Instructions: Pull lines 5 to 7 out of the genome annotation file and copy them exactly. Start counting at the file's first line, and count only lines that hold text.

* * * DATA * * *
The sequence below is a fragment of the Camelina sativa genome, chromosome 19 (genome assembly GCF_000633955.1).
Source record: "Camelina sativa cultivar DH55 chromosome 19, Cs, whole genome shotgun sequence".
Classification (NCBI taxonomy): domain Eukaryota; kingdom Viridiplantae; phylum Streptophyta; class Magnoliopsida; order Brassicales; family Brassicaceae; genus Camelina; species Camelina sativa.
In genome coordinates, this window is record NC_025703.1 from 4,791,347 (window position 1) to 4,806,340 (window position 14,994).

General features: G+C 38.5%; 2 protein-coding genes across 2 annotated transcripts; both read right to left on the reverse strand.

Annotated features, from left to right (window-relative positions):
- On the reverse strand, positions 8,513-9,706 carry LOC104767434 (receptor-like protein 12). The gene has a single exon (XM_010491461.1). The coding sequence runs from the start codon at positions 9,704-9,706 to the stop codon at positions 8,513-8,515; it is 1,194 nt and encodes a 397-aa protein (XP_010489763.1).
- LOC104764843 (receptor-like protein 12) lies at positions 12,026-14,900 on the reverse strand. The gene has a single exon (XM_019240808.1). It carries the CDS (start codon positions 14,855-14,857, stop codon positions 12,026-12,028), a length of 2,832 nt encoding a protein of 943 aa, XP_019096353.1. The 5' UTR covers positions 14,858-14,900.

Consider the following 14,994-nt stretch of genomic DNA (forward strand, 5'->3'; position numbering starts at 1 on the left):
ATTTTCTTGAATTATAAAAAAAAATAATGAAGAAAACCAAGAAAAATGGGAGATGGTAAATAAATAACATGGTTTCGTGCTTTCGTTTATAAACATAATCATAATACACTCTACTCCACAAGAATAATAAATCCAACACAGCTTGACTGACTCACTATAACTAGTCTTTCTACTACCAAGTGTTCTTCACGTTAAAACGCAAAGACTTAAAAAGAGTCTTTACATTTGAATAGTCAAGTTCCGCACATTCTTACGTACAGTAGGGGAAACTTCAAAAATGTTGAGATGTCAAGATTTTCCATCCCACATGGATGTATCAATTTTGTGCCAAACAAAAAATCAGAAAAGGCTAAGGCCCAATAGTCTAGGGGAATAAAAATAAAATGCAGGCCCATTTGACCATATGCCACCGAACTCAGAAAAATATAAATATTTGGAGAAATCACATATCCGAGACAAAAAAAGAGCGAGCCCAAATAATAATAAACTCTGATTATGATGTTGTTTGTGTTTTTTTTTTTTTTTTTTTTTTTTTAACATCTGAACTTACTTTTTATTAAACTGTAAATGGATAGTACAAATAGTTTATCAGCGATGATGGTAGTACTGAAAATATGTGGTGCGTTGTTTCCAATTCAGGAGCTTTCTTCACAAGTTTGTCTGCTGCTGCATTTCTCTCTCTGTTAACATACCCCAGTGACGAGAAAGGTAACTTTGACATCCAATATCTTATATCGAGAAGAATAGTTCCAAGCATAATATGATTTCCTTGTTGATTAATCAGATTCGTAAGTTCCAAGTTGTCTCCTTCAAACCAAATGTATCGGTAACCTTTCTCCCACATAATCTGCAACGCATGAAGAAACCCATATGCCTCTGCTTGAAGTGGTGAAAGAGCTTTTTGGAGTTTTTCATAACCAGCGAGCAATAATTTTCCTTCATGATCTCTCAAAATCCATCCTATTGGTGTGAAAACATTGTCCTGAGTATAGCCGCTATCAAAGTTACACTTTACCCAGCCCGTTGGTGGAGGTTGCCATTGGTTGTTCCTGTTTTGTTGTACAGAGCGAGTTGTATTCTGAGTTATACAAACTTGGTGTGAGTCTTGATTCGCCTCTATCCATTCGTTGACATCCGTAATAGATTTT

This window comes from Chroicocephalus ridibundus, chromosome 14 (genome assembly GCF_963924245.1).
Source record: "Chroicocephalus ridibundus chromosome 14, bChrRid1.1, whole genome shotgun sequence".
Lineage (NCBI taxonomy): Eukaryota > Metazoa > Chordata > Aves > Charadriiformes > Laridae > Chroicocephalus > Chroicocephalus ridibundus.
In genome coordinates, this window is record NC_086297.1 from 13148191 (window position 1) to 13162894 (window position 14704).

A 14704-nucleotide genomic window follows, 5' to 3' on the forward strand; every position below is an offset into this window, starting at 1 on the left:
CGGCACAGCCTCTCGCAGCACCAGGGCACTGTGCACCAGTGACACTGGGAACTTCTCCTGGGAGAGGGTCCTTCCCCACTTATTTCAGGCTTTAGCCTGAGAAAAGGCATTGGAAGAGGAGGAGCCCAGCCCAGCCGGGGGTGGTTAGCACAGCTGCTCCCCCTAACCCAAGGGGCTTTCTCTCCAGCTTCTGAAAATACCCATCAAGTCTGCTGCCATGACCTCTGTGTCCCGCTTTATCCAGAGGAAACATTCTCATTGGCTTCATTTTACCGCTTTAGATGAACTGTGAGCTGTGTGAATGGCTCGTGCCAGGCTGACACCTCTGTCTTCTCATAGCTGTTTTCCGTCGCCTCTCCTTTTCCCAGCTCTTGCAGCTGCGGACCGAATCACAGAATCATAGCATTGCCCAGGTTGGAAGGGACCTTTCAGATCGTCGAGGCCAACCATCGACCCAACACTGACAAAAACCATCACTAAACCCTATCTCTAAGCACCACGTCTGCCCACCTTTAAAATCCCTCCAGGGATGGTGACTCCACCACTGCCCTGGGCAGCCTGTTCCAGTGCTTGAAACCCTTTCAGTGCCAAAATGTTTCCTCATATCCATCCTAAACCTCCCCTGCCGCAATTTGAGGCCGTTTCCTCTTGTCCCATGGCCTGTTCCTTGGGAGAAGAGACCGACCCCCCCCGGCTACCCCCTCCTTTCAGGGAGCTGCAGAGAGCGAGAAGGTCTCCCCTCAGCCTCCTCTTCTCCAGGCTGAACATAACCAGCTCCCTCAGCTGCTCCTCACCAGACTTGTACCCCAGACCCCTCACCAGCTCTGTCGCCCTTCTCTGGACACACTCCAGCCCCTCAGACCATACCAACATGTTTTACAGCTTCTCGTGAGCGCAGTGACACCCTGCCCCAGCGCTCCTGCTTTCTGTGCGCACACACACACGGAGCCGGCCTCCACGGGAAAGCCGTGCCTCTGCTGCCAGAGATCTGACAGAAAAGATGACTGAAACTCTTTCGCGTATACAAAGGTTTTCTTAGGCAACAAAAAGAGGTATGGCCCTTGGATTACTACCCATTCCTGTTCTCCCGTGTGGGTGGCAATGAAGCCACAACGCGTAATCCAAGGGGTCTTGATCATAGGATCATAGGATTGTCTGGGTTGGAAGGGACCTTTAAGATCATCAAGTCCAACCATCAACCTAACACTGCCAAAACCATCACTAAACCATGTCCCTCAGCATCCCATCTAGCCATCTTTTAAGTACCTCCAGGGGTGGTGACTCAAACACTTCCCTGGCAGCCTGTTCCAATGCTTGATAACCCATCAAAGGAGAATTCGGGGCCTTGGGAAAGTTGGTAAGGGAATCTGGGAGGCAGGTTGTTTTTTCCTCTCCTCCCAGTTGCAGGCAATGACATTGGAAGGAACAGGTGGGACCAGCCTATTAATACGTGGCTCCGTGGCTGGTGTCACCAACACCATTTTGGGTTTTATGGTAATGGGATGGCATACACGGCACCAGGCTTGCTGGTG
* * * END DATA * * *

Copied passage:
General features: G+C 38.5%; 2 protein-coding genes across 2 annotated transcripts; both read right to left on the reverse strand.

Annotated features, from left to right (window-relative positions):
- On the reverse strand, positions 8,513-9,706 carry LOC104767434 (receptor-like protein 12). The gene has a single exon (XM_010491461.1). The coding sequence runs from the start codon at positions 9,704-9,706 to the stop codon at positions 8,513-8,515; it is 1,194 nt and encodes a 397-aa protein (XP_010489763.1).